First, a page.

Reclamation Determines Beneficial Use of Water by California’s Imperial Irrigation District
The Water Resources Committee Newsletter
On July 2, 2003, the U.S. Bureau of Reclamation (Reclamation) issued its evaluation of the estimated quantity of water that California’s Imperial Irrigation District (IID) could put to beneficial use during the 2003 water year. Acting pursuant to Section 417 of its regulations, Reclamation determined that IID could only put to beneficial use approximately 91 percent of the water that it had requested Reclamation deliver during the 2003 water year. The effect of this determination was to reduce proposed deliveries during the 2003 water year to IID by approximately 280,000 acre-feet, from 3.1 million acre-feet (IID’s requested deliveries during the 2003 water year) to 2.82 million acre-feet. IID had until Aug. 1, 2003 to submit objections to Reclamation’s determination and has the right to appeal the determination to Interior Secretary Gale Norton.
The current situation on the Colorado River is well-known and was treated at length in the January 2003 edition of this Newsletter. In brief, California has for a number of years diverted water in quantities significantly greater than its allocation of 4.4 million acre- feet/year, averaging about 5.2 million acre- feet/year. After lengthy efforts by the other six states in the Colorado River Basin, California agreed, by Dec. 31, 2002, to develop a plan that would reduce its use of water from the Colorado River to 4.4 million acre-feet by 2015. This so-called “soft-landing” was in large part premised on a long-term transfer of water from IID to San Diego because IID is the California water agency with a claim to the largest quantity of water from the Colorado River. The IID/San Diego water transfer collapsed last December due to concerns on the part of IID that: (i) the transfer would require its growers to fallow land (as opposed to merely implementing water conservation measures), thereby destroying the economy of the Imperial Valley and (ii) the reduction in the discharge of tailwater into the Salton Sea through either water conservation measures or fallowing could dry up the Salton Sea, thereby potentially creating liability on the part of IID or its growers for impacts to listed species that reside in or migrate through the Sea.
Because California was unable to prepare a plan to limit its diversions from the Colorado River to 4.4 million acre-feet, Interior Secretary Norton, acting in her role as watermaster of the Colorado River, issued an order limiting IID’s diversions during the 2003 water year to 2.86 million acre-feet from the 3.1 million acre- feet IID had requested Reclamation deliver. Litigation inevitably followed. In the course of that litigation, IID secured a preliminary injunction blocking implementation of Reclamation’s reduction in diversions on the ground that Reclamation had not complied with the provisions of Section 417 of its regulations. That section authorizes the Regional Director for Reclamation’s Lower Colorado Region to make “annual determinations of each Contractor’s estimated water requirements for the ensuing calendar year to the end that deliveries of Colorado River water to each Contractor will not exceed those reasonably required for beneficial use under the respective Boulder Canyon Project Act contract or other authorization for the use of Colorado River water.” (emphasis added). The federal district court remanded the matter to Reclamation to comply with the requirements of Section 417. Reclamation’s July 2, 2003 decision represents Reclamation’s effort to comply with Section 417.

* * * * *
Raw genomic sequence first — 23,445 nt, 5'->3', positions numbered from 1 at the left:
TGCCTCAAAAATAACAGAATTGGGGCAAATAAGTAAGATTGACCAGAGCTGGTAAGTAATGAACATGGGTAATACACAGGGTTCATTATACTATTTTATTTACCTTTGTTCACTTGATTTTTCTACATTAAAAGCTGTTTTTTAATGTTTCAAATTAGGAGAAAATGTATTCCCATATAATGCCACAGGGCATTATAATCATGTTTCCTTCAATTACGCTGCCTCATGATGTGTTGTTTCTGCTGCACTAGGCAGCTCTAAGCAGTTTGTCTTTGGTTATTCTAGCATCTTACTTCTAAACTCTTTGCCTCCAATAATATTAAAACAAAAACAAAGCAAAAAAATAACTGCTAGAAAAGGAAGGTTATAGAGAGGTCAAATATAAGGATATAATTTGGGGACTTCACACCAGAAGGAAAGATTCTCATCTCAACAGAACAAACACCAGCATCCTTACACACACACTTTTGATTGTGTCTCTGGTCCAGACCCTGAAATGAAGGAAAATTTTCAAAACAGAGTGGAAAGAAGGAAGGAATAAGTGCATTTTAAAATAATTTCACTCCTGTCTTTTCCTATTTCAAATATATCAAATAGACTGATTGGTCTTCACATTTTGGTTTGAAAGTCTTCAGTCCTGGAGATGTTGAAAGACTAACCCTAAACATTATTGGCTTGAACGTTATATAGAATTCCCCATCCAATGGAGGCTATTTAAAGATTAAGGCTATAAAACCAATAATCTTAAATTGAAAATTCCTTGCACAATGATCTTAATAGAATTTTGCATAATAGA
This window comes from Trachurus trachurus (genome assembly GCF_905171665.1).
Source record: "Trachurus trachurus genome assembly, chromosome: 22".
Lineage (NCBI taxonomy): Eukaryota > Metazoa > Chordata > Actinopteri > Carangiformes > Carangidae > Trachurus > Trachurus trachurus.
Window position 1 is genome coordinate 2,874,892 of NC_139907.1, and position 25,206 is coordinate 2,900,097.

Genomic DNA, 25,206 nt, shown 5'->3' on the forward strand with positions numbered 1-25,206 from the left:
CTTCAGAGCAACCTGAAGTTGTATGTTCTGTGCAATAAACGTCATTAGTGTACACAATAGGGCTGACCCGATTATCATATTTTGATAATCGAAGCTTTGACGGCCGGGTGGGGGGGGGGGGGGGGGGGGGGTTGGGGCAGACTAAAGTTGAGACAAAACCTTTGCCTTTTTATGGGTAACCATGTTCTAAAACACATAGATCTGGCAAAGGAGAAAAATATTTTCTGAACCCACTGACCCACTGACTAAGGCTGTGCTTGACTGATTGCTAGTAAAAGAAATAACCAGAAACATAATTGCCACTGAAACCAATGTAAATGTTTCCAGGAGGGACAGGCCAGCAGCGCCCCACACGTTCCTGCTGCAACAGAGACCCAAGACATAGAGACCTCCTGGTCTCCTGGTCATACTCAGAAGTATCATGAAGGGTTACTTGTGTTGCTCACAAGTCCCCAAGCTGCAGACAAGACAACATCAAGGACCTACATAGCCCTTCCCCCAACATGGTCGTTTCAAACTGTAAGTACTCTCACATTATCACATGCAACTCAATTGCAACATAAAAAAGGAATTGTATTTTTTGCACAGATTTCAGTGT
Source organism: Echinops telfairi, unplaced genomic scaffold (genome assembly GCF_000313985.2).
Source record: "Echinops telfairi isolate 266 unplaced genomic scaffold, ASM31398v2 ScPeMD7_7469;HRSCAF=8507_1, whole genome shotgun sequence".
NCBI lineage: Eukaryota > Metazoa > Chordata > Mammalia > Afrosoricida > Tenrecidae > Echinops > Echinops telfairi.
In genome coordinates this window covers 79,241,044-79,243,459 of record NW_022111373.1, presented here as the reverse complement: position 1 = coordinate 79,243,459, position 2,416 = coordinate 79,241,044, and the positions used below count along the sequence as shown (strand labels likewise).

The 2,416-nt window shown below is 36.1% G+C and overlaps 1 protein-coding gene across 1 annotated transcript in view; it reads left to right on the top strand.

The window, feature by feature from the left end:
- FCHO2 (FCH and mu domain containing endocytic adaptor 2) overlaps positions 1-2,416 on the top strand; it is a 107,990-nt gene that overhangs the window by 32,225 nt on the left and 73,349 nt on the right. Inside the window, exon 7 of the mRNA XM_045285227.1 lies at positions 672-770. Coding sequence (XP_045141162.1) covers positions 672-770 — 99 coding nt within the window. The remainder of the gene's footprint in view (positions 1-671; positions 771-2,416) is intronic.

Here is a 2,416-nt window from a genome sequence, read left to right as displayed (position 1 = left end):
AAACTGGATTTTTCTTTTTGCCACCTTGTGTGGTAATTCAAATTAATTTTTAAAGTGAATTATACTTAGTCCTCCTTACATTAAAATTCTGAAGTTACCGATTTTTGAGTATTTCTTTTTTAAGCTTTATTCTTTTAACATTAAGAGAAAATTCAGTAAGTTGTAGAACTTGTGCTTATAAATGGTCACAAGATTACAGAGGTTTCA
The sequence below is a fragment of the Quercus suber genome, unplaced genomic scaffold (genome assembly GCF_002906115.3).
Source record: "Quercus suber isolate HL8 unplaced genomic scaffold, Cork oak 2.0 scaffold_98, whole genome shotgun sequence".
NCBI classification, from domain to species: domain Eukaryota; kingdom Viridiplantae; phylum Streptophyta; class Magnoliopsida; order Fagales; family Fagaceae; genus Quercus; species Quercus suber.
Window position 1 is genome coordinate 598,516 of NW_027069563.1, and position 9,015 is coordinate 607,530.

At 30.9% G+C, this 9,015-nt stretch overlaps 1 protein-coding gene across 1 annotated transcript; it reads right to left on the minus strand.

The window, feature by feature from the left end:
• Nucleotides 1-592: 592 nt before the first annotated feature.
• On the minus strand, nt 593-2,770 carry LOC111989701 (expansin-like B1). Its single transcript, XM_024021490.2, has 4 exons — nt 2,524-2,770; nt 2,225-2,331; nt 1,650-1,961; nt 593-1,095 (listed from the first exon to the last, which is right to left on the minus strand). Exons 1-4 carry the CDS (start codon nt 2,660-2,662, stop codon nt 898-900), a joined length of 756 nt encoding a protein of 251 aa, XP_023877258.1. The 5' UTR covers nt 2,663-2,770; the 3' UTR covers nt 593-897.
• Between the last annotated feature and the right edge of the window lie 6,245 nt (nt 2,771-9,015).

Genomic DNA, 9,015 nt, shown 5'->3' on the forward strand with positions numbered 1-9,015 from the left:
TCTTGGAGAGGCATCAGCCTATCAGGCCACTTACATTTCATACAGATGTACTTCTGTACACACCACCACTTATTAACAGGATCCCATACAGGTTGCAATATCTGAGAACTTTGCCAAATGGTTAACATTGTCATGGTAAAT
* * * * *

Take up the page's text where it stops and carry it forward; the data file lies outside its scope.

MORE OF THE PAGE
The Section 417 Determination
Section 417.3 describes the manner in which the regional director for Reclamation’s Lower Colorado Region is to make his “recommendations and determinations” about the water required to meet each contractor’s beneficial uses. Specifically, Section 417.3 lists a series of sixteen factors as items that Reclamation shall use in determining the beneficial use of water: “area to be irrigated, climactic conditions, location, land classifications, the kinds of crops raised, cropping practices, the types of irrigation system in use, the condition of water carriage and distribution facilities, record of water orders, and rejections of ordered water, general operating practices, the operating efficiencies and methods of irrigation of the water users, amount and rate of return flows to the river, municipal water requirements and the pertinent provisions of the Contractor’s Boulder Canyon Project Act water delivery contract.” The Regional director is not limited to these factors but, in the case of the July 2, 2003 determination, Reclamation did not consider other factors.
Most of the 67-page determination is devoted to analyzing the potential effects of these sixteen factors on the beneficial use of water within IID. As one might expect, however, certain factors were central to Reclamation’s arriving at the conclusion that IID’s beneficial uses of water would be less than its requested water deliveries. In particular, Reclamation relied on its discussion of operating efficiencies, focusing on the generation of tailwater and the need of water for soil leaching.